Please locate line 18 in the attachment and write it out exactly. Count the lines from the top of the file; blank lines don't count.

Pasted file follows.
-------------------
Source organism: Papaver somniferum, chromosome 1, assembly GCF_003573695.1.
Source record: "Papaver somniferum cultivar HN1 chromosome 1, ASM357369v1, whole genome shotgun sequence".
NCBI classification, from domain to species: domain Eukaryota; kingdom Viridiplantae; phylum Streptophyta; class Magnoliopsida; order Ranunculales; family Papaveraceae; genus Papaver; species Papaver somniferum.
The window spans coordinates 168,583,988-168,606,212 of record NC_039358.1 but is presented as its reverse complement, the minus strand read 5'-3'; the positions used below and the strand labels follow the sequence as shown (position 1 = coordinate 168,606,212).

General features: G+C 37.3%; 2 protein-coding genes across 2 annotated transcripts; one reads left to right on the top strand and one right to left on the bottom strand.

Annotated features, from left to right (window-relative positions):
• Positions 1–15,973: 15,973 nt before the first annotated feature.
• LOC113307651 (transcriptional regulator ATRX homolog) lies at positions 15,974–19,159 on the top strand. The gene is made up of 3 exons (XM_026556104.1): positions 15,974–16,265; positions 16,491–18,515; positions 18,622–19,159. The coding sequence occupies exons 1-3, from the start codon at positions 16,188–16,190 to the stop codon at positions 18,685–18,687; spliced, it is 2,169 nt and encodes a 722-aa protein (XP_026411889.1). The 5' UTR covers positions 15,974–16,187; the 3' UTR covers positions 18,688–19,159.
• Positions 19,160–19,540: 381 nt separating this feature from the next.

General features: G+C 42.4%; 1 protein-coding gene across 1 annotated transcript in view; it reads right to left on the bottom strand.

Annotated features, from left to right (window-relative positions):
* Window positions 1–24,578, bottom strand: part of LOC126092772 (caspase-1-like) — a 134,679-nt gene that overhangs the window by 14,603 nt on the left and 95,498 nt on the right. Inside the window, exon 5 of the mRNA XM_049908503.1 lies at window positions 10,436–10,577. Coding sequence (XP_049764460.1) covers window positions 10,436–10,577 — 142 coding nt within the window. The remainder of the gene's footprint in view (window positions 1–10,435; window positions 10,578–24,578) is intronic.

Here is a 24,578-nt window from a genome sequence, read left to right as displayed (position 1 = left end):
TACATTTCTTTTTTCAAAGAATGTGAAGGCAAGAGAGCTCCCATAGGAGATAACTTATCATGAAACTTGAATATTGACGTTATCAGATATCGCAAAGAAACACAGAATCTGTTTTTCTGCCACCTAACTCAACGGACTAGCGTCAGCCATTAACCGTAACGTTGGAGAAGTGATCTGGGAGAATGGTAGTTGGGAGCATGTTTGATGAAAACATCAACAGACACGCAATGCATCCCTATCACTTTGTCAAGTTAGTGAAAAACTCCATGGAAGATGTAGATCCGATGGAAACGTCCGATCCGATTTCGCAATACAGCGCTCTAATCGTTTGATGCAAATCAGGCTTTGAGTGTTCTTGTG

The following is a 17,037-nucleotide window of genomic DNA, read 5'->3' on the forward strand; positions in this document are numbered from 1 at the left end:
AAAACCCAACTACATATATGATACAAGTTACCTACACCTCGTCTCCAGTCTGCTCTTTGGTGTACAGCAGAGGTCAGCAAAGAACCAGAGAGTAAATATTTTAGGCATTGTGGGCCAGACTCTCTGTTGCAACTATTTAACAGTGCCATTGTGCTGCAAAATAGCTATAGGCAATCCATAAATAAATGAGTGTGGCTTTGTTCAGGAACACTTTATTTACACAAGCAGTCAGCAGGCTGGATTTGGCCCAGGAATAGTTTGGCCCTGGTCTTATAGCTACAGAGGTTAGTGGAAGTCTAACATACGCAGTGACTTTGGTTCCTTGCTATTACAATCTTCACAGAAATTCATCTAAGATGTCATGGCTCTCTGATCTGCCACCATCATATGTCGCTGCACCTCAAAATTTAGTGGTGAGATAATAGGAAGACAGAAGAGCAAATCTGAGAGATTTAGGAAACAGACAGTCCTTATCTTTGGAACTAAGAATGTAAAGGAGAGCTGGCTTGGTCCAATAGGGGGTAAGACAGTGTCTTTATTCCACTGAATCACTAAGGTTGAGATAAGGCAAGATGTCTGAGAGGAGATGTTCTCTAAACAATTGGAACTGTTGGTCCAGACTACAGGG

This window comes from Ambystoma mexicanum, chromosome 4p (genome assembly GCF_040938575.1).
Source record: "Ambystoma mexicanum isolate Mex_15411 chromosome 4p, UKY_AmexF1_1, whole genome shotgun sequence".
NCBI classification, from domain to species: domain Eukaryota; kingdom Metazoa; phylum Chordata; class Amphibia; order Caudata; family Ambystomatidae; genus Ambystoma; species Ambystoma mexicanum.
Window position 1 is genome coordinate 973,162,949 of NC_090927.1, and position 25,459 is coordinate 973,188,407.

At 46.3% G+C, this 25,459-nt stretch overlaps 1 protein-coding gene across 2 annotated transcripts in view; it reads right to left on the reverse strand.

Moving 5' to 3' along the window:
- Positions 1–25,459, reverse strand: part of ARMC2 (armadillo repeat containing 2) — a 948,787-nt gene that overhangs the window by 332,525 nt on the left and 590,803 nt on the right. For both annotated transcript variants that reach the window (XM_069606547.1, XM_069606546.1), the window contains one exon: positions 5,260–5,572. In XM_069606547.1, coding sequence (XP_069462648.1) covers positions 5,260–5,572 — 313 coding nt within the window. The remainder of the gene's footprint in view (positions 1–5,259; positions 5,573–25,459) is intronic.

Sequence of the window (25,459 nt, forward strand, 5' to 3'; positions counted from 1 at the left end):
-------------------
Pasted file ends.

Source record: "Ambystoma mexicanum isolate Mex_15411 chromosome 4p, UKY_AmexF1_1, whole genome shotgun sequence".